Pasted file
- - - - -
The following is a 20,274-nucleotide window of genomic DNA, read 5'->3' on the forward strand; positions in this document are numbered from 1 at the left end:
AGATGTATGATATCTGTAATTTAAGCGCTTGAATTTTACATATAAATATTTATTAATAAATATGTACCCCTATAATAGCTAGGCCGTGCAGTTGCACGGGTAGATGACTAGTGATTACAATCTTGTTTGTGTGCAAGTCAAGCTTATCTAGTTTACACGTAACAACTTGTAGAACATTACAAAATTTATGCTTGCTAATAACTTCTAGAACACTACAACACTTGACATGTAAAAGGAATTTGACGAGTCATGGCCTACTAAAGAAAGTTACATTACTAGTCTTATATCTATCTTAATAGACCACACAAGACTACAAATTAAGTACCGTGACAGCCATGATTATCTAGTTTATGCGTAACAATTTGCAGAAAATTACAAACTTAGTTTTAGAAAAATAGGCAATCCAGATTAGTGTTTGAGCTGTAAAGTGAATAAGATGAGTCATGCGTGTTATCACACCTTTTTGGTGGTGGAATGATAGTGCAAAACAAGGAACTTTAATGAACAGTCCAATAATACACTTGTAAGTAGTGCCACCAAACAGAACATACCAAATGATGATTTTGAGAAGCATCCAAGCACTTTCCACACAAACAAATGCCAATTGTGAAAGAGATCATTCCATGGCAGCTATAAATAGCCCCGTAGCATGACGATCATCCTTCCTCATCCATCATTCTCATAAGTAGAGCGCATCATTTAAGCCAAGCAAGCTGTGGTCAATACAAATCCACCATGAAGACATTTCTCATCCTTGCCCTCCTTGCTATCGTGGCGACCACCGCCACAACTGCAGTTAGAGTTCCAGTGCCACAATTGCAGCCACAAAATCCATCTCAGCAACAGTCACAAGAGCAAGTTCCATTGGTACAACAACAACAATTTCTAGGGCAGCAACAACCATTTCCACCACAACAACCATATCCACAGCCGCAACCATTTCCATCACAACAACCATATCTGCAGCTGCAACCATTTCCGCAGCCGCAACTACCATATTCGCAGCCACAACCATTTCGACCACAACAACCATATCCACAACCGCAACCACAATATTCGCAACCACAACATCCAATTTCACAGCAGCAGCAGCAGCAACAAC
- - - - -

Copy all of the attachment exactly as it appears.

The following is a 20,274-nucleotide window of genomic DNA, read 5'->3' on the forward strand; positions in this document are numbered from 1 at the left end:
AGATGTATGATATCTGTAATTTAAGCGCTTGAATTTTACATATAAATATTTATTAATAAATATGTACCCCTATAATAGCTAGGCCGTGCAGTTGCACGGGTAGATGACTAGTGATTACAATCTTGTTTGTGTGCAAGTCAAGCTTATCTAGTTTACACGTAACAACTTGTAGAACATTACAAAATTTATGCTTGCTAATAACTTCTAGAACACTACAACACTTGACATGTAAAAGGAATTTGACGAGTCATGGCCTACTAAAGAAAGTTACATTACTAGTCTTATATCTATCTTAATAGACCACACAAGACTACAAATTAAGTACCGTGACAGCCATGATTATCTAGTTTATGCGTAACAATTTGCAGAAAATTACAAACTTAGTTTTAGAAAAATAGGCAATCCAGATTAGTGTTTGAGCTGTAAAGTGAATAAGATGAGTCATGCGTGTTATCACACCTTTTTGGTGGTGGAATGATAGTGCAAAACAAGGAACTTTAATGAACAGTCCAATAATACACTTGTAAGTAGTGCCACCAAACAGAACATACCAAATGATGATTTTGAGAAGCATCCAAGCACTTTCCACACAAACAAATGCCAATTGTGAAAGAGATCATTCCATGGCAGCTATAAATAGCCCCGTAGCATGACGATCATCCTTCCTCATCCATCATTCTCATAAGTAGAGCGCATCATTTAAGCCAAGCAAGCTGTGGTCAATACAAATCCACCATGAAGACATTTCTCATCCTTGCCCTCCTTGCTATCGTGGCGACCACCGCCACAACTGCAGTTAGAGTTCCAGTGCCACAATTGCAGCCACAAAATCCATCTCAGCAACAGTCACAAGAGCAAGTTCCATTGGTACAACAACAACAATTTCTAGGGCAGCAACAACCATTTCCACCACAACAACCATATCCACAGCCGCAACCATTTCCATCACAACAACCATATCTGCAGCTGCAACCATTTCCGCAGCCGCAACTACCATATTCGCAGCCACAACCATTTCGACCACAACAACCATATCCACAACCGCAACCACAATATTCGCAACCACAACATCCAATTTCACAGCAGCAGCAGCAGCAACAAC